A slew of prosecution notices have been issued to small taxpayers by the Income-Tax department for what are seen to be very minor defaults under Income Tax Punitive Provisions.
To shore up revenue, Sushil Chandra, chairman, Central Board of Direct Taxes (CBDT), in a recent letter to his cadres (reported by TOI on January 6) called for filing of prosecution against persons who were wilfully evading payment of outstanding taxes and also for ‘substantial’ defaults in remitting TDS to the government. The CBDT’s action plan has also given targets to I-T officials for serving prosecution notices for TDS defaults.
“For the smallest of defaults like late payment of TDS, late payment of self-assessment tax, delayed or non-filing of tax returns (including TDS returns), taxpayers are issued show-cause notices asking why prosecution proceedings should not be launched. Even a mere non-filing of appeal against any addition to income or disallowance of expenditure made during assessment is a ground for launching prosecution. Further, taxpayers are given a very short period within which to respond.”
Recently, BCAS, IMC Chamber of Commerce and Industry, and a few other CA associations across India filed a representation with revenue secretary Ajay Bhushan Pandey protesting against the use of prosecution provisions in a mechanical manner, with minor mistakes treated as major offences at par with large-scale evasion). They have said these actions vitiate the promise of a non-adversarial tax regime. Even as many other steps (such as e-assessment or speedy refunds) have been taken to benefit taxpayers, the spate of prosecution notices sends a bad signal, say tax experts.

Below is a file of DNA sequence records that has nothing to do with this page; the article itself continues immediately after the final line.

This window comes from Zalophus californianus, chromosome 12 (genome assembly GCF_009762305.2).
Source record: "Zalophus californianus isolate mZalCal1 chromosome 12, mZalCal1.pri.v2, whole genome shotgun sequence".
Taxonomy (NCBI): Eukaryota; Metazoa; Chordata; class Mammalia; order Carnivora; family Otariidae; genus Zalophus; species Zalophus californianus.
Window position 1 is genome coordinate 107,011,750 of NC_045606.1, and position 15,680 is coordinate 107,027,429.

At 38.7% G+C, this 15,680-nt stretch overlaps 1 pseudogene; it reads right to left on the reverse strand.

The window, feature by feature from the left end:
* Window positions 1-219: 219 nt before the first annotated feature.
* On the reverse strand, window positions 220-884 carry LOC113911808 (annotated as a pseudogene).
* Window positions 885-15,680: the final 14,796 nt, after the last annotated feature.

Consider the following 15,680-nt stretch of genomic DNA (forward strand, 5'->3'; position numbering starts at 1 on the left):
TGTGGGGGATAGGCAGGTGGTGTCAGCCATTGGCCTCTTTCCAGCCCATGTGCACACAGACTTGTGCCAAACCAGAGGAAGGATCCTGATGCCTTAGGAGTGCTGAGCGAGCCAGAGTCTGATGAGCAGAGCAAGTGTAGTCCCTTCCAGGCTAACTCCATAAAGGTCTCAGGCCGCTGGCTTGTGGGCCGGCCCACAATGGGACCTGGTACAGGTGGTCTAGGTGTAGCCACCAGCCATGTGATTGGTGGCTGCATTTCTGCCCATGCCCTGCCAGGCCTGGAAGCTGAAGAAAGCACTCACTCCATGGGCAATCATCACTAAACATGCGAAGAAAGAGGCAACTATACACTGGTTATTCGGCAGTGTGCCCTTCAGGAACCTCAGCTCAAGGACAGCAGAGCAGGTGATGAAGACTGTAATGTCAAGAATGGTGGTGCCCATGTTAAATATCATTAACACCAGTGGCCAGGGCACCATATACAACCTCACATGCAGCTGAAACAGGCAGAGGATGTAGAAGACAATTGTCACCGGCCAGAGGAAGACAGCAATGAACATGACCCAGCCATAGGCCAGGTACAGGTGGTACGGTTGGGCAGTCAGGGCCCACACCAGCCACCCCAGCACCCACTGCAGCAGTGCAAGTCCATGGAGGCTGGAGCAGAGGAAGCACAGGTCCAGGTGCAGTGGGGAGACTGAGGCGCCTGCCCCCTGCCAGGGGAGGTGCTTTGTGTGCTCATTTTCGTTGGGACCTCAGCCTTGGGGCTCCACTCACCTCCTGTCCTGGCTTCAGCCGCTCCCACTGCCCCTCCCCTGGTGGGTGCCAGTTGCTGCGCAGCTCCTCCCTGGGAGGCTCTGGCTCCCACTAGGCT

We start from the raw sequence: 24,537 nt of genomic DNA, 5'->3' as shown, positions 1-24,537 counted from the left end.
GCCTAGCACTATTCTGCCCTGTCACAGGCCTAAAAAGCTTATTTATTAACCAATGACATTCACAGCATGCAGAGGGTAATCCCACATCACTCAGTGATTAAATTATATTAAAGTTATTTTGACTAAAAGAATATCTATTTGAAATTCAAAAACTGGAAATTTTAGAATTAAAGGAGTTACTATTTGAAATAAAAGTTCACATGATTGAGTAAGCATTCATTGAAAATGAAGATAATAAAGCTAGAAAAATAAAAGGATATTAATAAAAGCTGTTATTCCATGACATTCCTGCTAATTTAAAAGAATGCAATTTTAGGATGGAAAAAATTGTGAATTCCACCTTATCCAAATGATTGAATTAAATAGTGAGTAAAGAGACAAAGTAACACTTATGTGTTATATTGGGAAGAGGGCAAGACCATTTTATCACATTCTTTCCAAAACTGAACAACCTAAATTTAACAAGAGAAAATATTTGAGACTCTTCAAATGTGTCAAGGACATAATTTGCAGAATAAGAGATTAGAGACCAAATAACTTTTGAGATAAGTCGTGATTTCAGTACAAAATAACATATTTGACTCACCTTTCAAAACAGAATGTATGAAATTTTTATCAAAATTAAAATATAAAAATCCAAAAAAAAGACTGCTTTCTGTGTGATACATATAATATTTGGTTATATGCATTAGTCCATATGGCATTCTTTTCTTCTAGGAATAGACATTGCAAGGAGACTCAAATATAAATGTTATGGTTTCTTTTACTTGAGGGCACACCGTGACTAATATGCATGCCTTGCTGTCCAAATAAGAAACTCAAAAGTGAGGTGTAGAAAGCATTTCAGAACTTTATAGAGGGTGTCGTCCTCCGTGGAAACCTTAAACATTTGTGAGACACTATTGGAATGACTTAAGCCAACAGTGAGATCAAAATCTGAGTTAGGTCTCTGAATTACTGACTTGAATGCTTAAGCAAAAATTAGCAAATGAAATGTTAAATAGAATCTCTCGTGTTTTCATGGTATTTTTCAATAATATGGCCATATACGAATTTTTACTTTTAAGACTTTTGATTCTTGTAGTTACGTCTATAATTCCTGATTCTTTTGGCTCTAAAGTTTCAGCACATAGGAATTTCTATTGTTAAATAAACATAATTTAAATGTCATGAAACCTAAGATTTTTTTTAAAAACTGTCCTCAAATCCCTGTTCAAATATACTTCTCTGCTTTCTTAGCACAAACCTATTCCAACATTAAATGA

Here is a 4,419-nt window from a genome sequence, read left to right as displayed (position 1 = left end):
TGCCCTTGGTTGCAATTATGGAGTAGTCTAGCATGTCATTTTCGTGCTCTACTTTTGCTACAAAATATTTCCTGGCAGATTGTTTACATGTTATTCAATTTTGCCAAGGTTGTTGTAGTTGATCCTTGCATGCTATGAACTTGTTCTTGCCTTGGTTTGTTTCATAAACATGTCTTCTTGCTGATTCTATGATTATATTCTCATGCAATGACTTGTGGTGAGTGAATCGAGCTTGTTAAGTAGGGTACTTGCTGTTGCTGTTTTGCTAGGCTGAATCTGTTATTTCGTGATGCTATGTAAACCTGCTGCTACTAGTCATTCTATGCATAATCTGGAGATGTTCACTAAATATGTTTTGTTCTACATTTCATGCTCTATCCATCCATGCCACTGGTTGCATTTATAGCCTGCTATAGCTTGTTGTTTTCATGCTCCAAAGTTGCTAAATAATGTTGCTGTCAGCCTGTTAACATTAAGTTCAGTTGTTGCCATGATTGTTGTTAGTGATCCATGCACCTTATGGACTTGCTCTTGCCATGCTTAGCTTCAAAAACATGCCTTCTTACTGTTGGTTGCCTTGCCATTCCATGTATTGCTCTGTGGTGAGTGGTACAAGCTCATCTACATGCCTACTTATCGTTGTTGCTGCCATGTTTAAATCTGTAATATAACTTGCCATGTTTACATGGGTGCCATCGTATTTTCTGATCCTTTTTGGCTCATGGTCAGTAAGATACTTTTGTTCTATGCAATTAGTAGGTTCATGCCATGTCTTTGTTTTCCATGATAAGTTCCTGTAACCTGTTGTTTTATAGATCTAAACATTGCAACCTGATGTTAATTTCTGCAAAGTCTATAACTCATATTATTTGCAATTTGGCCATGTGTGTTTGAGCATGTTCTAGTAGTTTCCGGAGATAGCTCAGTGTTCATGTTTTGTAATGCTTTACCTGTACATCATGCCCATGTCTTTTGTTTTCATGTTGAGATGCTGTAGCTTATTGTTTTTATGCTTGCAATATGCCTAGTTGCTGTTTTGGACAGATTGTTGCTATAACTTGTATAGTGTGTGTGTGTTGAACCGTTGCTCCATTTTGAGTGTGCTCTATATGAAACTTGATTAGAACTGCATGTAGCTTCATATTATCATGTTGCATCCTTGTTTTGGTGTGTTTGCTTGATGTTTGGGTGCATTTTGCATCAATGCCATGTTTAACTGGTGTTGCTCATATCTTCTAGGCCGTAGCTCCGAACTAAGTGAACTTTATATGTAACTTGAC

An I-T department official explains that the taxpayer must promptly respond to any notice if he or she has received any, explaining reasons for the default. If there is a ‘reasonable cause,’ say, for failure to deposit TDS, Section 278AA of the Act provides that punishment shall not be imposed.
The official agrees that the term ‘reasonable cause’ is not defined, but instances such as illness of self or close kin and financial difficulties, if supported by evidence, could be accepted.
In several instances, the I-T commissioner grants sanction to the I-T officer to launch prosecution proceedings and the officer files a complaint with the small causes court. “If the ‘defaulting’ taxpayer is a company, proceedings are launched on the company and all directors, including foreign directors, professional (independent) directors and the principal officer,” says Patel.
“Once prosecution is launched, taxpayers have to appear from time to time before the local magistrate court. It takes years for many matters to reach the final hearing stage. Magistrate courts are not able to deal with a number of matters that are filed indiscriminately. In many cases, the penalty has been deleted by the I-T appellate tribunal or by the high courts, yet the matter is not discharged. For effective implementation, it is desirable to have special courts, and AIFTP has made representations in this regard,” states K Shivaram.
Taxpayers can opt for the ‘compounding’ process. An application can be filed either before or after institution of the prosecution proceeding. The chief commissioner has the right to accept or reject the application.
Based on CBDT’s guidelines, it is generally believed that a taxpayer cannot approach the I-T authorities for compounding after one year of the launching of prosecution. Patel points to a Delhi high court decision of April 11, 2017 in the case of Vikram Singh. Analysing CBDT guidelines, the Delhi high court held that these do not prescribe a period of limitation for filing of an application for compounding with the tax authorities.
Compounding entails payment of the entire tax demand plus compounding fees. These fees are generally equal to taxes due, without any co-relation with the tax amount or delay involved and can cause financial pressure, and the process is time-consuming. However, this could lead to the prosecution being dropped.